MNI: Fed's Bowman Wants 'Further Rate Hikes'
Progress on inflation is likely to be slow given the current level of monetary policy restraint, Fed Governor Michelle Bowman says.
Federal Reserve Governor Michelle Bowman on Friday called for "further rate hikes" to bring inflation back to target, citing too-high inflation and risk that rising energy prices could reverse past progress.
A majority of FOMC members penciled in one more hike for the year in the Summary of Economic Projections released Wednesday, but opinions are split over where the fed funds rate will settle at the end of 2024. Next year's dots range from 4.4% to 6.1% with a median of 5.1%, compared to just below 5.5% now.
"Given the mixed data releases — strong spending data but a decline in inflation and downward revisions to jobs created in previous months — I supported the FOMC’s decision to maintain the target range for the federal funds rate. But I continue to expect that further rate hikes will likely be needed to return inflation to 2% in a timely way," Bowman said in remarks prepared for the Independent Community Bankers of Colorado.
"Inflation is still too high, and I expect it will likely be appropriate for the Committee to raise rates further and hold them at a restrictive level for some time." (See: MNI INTERVIEW: Fed Will Hike Again If Inflation Lingers-Kamin)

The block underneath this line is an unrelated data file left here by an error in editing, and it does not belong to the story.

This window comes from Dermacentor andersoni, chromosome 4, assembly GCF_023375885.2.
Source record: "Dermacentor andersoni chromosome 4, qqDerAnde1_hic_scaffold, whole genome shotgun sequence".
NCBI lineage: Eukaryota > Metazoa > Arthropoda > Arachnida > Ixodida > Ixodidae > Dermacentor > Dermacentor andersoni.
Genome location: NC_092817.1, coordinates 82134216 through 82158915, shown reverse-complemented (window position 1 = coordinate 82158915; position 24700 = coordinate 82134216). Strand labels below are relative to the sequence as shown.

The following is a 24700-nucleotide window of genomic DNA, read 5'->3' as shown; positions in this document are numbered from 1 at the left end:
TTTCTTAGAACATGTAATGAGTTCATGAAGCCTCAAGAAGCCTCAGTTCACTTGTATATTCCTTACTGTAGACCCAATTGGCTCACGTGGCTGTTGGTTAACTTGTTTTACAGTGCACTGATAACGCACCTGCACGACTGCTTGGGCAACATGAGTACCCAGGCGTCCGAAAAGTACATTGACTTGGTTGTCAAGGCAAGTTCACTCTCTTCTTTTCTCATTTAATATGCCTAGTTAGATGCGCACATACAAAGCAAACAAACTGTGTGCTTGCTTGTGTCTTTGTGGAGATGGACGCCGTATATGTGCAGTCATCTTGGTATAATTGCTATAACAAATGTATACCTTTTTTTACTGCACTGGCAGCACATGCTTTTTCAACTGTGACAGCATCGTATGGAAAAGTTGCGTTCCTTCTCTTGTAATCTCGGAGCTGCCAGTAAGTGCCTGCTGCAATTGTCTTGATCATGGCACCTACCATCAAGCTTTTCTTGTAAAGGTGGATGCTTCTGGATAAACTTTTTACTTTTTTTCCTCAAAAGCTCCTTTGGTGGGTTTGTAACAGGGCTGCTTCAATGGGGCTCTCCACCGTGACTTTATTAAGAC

Despite "considerable progress" in lowering inflation with rising interest rates, Bowman sees "continued risk" that energy prices could rise further and reverse the progress of recent months.
Meanwhile, bank lending standards have tightened without signs of a sharp contraction in credit that would significantly slow economic activity, suggesting "the effects of monetary policy on bank lending may have smaller effects on the economy than in the past."
"Progress on inflation is likely to be slow given the current level of monetary policy restraint," she said.
"We should remain willing to raise the federal funds rate at a future meeting if the incoming data indicates that progress on inflation has stalled or is too slow to bring inflation to 2% in a timely way. Returning inflation to our 2% goal is necessary to achieve a sustainably strong labor market and an economy that works for everyone."